Smokers could be predisposed to the habit because of the make-up of their brains, research suggests.

The behavior of molecules produced at the synapse connection points between nerve cells could make them more likely to smoke cigarettes.

And the discovery could also have wider implications for understanding the molecular basis of other aspects of human thought.

Scientists found the smoking link after developing a new brain map which helps explain why certain behaviors are linked to particular areas of the brain.

A team from the University of Edinburgh found the pattern of molecules varied between areas of the brain and these differences correspond to functions including language, emotion and memory.

Study lead Professor Seth Grant added: “We have been able to bridge the gap between what’s known about the genetics of smoking on one hand, and what’s known about which part of the brain smoking behavior is controlled in.”

“What it appears to be is that the propensity to smoke is influenced by the molecular composition of your brain in that particular part of your brain.”

Synapses play a critical role in controlling different aspects of behavior, the scientists explained, so understanding them can shed light on the functions of particular brain regions.

The brain maps could help new treatments for different conditions target certain parts of the brain.

Grant added: “Those molecules, synapses, which connect nerve cells together are very important in controlling behavior.”

“One of the aspects of our study was to relate the molecular composition of part of the brain to many different other kinds of behavior — language areas, emotional areas, memory and so on.”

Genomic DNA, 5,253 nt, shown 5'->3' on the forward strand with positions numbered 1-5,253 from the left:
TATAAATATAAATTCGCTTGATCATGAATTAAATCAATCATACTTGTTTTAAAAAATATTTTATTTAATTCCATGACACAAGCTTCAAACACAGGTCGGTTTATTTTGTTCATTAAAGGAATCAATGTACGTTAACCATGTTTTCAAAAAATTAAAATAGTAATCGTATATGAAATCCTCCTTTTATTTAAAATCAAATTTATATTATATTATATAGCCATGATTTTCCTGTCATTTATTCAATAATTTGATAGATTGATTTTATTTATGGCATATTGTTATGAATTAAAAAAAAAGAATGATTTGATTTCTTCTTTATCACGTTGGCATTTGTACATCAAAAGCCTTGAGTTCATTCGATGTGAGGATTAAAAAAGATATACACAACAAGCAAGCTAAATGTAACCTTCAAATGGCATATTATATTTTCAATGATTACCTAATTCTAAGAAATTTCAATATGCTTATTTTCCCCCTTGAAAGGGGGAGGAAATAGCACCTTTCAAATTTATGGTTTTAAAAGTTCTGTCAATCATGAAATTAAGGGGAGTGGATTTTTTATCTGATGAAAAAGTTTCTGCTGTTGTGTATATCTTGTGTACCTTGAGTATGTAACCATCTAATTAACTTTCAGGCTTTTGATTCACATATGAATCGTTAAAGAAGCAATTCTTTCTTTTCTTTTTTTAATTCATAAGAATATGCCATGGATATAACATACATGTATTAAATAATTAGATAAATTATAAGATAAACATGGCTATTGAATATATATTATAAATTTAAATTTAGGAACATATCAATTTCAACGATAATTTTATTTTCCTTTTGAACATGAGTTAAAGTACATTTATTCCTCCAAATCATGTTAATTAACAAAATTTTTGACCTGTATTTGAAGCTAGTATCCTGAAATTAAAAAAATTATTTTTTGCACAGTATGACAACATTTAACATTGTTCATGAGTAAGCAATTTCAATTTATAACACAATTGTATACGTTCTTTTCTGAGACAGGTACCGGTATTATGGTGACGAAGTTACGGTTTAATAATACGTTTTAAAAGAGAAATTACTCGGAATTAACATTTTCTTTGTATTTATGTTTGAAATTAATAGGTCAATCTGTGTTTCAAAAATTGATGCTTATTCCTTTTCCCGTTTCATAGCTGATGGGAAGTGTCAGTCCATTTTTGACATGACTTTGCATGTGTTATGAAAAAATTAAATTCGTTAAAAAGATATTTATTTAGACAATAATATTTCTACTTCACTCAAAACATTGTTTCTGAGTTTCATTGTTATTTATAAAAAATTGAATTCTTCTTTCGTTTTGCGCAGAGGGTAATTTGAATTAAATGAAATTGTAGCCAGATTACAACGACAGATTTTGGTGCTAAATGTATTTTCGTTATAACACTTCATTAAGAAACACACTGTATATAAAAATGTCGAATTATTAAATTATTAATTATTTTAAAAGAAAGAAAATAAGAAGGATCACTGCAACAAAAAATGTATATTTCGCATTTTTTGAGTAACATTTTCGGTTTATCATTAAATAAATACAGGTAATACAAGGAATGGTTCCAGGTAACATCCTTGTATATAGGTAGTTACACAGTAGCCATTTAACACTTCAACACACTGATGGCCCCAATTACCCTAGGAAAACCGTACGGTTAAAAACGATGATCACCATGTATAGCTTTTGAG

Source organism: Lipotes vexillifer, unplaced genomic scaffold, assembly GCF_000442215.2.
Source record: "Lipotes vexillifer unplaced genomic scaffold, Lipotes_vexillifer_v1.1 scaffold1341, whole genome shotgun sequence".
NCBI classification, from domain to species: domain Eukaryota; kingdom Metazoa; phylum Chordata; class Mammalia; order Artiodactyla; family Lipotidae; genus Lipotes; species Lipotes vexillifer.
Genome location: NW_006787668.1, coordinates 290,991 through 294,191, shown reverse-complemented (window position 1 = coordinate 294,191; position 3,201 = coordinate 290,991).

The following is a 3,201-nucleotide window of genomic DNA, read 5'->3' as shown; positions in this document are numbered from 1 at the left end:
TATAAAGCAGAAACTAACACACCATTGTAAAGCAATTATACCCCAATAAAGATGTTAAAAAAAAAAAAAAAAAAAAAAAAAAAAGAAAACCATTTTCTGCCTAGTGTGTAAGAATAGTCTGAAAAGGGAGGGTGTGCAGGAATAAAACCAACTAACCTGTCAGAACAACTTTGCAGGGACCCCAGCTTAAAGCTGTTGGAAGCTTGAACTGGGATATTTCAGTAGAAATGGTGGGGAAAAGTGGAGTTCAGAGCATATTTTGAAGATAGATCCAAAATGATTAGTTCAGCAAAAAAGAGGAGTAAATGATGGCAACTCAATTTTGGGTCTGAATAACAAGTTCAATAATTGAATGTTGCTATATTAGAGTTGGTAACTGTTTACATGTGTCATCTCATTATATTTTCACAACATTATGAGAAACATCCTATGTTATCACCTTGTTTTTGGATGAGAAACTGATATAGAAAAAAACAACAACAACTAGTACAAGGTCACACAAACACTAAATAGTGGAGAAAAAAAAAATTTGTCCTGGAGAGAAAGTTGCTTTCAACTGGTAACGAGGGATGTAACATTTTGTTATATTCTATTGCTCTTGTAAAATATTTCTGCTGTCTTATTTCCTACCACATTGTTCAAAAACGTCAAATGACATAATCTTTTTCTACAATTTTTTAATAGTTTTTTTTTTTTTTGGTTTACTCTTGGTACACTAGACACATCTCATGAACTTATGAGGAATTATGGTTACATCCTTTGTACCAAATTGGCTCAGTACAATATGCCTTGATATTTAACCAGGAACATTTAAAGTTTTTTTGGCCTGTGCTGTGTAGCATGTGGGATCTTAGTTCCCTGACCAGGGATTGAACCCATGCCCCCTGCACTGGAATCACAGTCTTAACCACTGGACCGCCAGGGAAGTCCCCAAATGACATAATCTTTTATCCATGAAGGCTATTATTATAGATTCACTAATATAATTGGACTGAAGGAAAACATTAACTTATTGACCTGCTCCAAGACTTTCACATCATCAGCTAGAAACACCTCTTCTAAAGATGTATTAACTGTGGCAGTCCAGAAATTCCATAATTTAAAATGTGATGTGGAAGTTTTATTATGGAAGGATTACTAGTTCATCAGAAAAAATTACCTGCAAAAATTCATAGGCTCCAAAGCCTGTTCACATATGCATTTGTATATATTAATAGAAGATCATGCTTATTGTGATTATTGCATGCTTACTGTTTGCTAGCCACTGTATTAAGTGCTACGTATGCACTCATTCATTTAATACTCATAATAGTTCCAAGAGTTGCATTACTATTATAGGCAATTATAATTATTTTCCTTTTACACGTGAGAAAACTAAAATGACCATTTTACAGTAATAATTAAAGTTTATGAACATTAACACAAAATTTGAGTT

“This will help us to get new treatments to certain parts of the brain.”

Researchers said that analyzing the molecular make-up of synapses in this way provided a snapshot of the genes that are expressed in different areas of the brain.

Using their new map, they were able to investigate where genes that have been linked to smoking exert their influences on the brain.

The findings pinpointed the same region that has previously been identified in brain imaging studies.

This confirms that the map can bridge the gap between genetic studies and findings from brain imaging to help to explain how the brain works, according to the scientists.

They say the new map provides a powerful tool for investigating how diseases affect different parts of the brain.

The researchers have now made all of their data available to help further research.

The study, published in Nature Neuroscience, was based on postmortem brain tissue samples from healthy people held in the Medical Research Council’s Edinburgh Brain Bank.

Grant added: “This is an important step toward understanding the molecular basis of human thought.”

Dr. Kate Adcock, the Medical Research Council’s Head of Neurosciences and Mental Health, said: “This innovative study enriches our understanding of the human brain through its use of samples from the Medical Research Council’s Edinburgh Brain Bank.

“The information that Professor Grant and his team has generated provide an excellent opportunity for researchers to gain further insight into how the brain works.”